The ssh config file

As everyone knows, ssh is the standard when it comes to remote computer access. But if you are responsible for more than a couple of machines, it's easy to forget little details, such as which non-standard ssh port your testing server is using, or under what home directory your Django app is running.

Enter the ssh config file.

In your ~/.ssh folder there is (or can be, if you create it), a file named config. If it's not there, create one now.

Here's a simple example:

Host myserver
    HostName example.com
    User shawn

Now, instead of typing this all the time:

ssh shawn@example.com

you can just type this:

ssh myserver

The hostname can be either the domain name or IP address. You can have as many hosts in your file as you want.

That probably already saves you a bit of typing. Here's a more fleshed-out example of features I'm using in my own config file:

Host myserver
    Hostname example.com
    User shawn
    Port 5555
    localforward 7777 localhost:5901
    GSSAPIAuthentication no

Notes:

  • This host uses a non-standard port. Not only does this save you from entering the -p argument in your ssh command, but other commands, such as scp, git, and rsync will automatically use this config file. This can be a lifesaver, especially if the program you're using has no way to specify an alternative port.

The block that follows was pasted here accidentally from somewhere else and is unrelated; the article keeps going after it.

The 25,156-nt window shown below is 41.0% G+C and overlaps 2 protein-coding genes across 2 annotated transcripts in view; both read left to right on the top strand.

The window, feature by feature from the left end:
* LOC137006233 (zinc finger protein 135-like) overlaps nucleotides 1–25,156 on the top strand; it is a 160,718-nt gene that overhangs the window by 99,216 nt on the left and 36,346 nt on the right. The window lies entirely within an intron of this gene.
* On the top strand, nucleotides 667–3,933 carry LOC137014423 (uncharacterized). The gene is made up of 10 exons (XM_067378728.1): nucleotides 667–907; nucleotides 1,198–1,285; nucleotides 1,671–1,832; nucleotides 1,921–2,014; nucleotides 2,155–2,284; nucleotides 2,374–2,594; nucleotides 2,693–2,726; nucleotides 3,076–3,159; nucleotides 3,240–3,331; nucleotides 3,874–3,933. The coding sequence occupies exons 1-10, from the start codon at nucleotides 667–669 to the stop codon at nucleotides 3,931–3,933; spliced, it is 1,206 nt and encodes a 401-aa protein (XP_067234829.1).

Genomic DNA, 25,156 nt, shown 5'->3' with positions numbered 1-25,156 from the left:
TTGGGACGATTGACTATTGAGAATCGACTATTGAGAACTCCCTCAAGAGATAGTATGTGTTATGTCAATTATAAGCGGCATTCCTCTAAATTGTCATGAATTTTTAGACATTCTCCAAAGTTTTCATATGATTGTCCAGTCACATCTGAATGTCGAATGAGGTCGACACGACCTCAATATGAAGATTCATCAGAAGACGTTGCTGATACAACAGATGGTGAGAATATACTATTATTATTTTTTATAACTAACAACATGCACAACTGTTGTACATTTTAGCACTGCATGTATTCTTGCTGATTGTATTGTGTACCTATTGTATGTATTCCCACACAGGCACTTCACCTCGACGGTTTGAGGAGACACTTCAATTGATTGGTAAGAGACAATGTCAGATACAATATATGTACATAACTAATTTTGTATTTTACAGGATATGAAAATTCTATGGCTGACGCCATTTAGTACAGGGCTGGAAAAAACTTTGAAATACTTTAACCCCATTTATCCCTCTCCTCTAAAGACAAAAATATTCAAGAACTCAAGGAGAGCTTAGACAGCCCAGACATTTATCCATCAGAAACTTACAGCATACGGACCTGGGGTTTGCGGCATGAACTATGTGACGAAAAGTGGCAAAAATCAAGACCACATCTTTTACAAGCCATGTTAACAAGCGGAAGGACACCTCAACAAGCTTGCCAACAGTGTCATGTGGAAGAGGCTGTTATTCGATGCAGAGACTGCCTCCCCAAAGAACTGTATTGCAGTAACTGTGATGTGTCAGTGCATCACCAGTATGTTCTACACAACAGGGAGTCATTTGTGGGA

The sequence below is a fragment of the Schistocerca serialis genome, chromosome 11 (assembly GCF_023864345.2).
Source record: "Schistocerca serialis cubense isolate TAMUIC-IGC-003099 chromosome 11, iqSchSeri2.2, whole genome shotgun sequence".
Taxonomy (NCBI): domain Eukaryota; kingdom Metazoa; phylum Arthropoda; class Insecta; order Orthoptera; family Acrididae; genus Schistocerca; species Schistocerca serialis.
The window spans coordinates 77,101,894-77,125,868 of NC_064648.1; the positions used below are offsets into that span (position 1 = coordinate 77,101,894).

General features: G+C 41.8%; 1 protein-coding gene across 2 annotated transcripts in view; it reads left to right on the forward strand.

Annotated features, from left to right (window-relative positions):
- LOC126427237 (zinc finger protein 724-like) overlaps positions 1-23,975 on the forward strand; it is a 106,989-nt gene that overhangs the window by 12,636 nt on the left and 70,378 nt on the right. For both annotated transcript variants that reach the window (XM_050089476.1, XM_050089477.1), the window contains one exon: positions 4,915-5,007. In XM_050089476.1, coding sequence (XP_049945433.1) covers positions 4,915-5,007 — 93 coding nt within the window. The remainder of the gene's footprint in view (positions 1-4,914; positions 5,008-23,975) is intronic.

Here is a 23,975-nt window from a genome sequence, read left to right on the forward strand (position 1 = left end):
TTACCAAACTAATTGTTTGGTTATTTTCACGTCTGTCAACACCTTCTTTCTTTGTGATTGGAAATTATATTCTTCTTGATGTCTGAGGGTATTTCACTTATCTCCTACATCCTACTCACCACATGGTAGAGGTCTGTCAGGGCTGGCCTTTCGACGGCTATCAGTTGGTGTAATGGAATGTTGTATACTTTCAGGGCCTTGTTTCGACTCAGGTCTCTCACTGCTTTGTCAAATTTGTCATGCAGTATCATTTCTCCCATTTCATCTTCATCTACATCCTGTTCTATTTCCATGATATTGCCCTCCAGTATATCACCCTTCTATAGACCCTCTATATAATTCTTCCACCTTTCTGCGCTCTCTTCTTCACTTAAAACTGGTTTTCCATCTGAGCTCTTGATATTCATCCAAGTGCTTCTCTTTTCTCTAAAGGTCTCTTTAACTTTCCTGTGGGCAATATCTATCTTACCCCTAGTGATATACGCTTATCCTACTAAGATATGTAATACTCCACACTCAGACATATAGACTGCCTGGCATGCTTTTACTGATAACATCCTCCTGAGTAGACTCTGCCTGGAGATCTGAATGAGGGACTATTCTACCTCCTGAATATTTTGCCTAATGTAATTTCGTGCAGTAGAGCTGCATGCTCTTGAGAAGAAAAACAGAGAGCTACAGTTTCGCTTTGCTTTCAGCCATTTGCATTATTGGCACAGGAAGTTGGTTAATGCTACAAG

• Port forwarding is set up. In this case, the server's port 5901 will be accessible to me from my local machine on port 7777. So if I fire up vncserver on the server, I can use vncviewer localhost:7777 locally to connect to it.
  • The GSSAPIAuthentication is just something I threw in for one server I connect to which would take about 30 seconds to connect me, despite the fact that I was using public-key authentication. A Google search pointed me toward a forum where someone recommended disabling it. It solved my problem.

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